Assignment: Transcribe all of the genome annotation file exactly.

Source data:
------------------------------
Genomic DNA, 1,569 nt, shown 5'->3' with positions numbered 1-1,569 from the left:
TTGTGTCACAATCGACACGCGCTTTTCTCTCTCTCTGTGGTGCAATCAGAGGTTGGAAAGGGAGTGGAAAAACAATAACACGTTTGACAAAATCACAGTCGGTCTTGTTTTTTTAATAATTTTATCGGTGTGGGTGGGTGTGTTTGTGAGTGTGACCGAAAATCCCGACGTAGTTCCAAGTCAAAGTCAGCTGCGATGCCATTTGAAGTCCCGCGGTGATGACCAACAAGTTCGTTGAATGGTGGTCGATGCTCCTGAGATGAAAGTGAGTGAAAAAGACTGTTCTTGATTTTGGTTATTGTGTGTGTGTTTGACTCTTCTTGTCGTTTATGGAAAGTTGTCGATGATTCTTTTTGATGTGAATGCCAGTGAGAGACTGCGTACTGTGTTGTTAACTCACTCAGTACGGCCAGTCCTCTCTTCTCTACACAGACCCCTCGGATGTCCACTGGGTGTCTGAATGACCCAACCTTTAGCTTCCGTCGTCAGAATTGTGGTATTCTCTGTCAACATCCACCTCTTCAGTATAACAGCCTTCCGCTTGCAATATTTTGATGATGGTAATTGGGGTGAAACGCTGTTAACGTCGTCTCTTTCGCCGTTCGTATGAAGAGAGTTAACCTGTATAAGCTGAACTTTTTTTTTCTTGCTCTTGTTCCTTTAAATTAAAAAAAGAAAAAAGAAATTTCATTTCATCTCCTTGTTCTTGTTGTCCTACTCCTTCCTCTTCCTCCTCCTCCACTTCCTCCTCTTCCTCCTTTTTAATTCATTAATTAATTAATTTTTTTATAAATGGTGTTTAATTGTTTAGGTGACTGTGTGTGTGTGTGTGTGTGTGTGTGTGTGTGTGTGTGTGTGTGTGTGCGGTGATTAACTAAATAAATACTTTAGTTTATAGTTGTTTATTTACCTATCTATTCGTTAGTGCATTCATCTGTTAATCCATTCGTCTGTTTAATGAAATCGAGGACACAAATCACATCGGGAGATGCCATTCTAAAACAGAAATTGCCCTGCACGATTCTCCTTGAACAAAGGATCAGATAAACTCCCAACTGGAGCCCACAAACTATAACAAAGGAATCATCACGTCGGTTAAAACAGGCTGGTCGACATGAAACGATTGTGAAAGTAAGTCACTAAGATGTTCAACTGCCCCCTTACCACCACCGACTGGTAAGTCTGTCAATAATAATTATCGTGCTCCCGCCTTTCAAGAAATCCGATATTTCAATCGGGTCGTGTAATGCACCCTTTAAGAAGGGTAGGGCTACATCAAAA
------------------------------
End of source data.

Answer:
Genomic DNA, 1,569 nt, shown 5'->3' with positions numbered 1-1,569 from the left:
TTGTGTCACAATCGACACGCGCTTTTCTCTCTCTCTGTGGTGCAATCAGAGGTTGGAAAGGGAGTGGAAAAACAATAACACGTTTGACAAAATCACAGTCGGTCTTGTTTTTTTAATAATTTTATCGGTGTGGGTGGGTGTGTTTGTGAGTGTGACCGAAAATCCCGACGTAGTTCCAAGTCAAAGTCAGCTGCGATGCCATTTGAAGTCCCGCGGTGATGACCAACAAGTTCGTTGAATGGTGGTCGATGCTCCTGAGATGAAAGTGAGTGAAAAAGACTGTTCTTGATTTTGGTTATTGTGTGTGTGTTTGACTCTTCTTGTCGTTTATGGAAAGTTGTCGATGATTCTTTTTGATGTGAATGCCAGTGAGAGACTGCGTACTGTGTTGTTAACTCACTCAGTACGGCCAGTCCTCTCTTCTCTACACAGACCCCTCGGATGTCCACTGGGTGTCTGAATGACCCAACCTTTAGCTTCCGTCGTCAGAATTGTGGTATTCTCTGTCAACATCCACCTCTTCAGTATAACAGCCTTCCGCTTGCAATATTTTGATGATGGTAATTGGGGTGAAACGCTGTTAACGTCGTCTCTTTCGCCGTTCGTATGAAGAGAGTTAACCTGTATAAGCTGAACTTTTTTTTTCTTGCTCTTGTTCCTTTAAATTAAAAAAAGAAAAAAGAAATTTCATTTCATCTCCTTGTTCTTGTTGTCCTACTCCTTCCTCTTCCTCCTCCTCCACTTCCTCCTCTTCCTCCTTTTTAATTCATTAATTAATTAATTTTTTTATAAATGGTGTTTAATTGTTTAGGTGACTGTGTGTGTGTGTGTGTGTGTGTGTGTGTGTGTGTGTGTGTGTGTGTGCGGTGATTAACTAAATAAATACTTTAGTTTATAGTTGTTTATTTACCTATCTATTCGTTAGTGCATTCATCTGTTAATCCATTCGTCTGTTTAATGAAATCGAGGACACAAATCACATCGGGAGATGCCATTCTAAAACAGAAATTGCCCTGCACGATTCTCCTTGAACAAAGGATCAGATAAACTCCCAACTGGAGCCCACAAACTATAACAAAGGAATCATCACGTCGGTTAAAACAGGCTGGTCGACATGAAACGATTGTGAAAGTAAGTCACTAAGATGTTCAACTGCCCCCTTACCACCACCGACTGGTAAGTCTGTCAATAATAATTATCGTGCTCCCGCCTTTCAAGAAATCCGATATTTCAATCGGGTCGTGTAATGCACCCTTTAAGAAGGGTAGGGCTACATCAAAA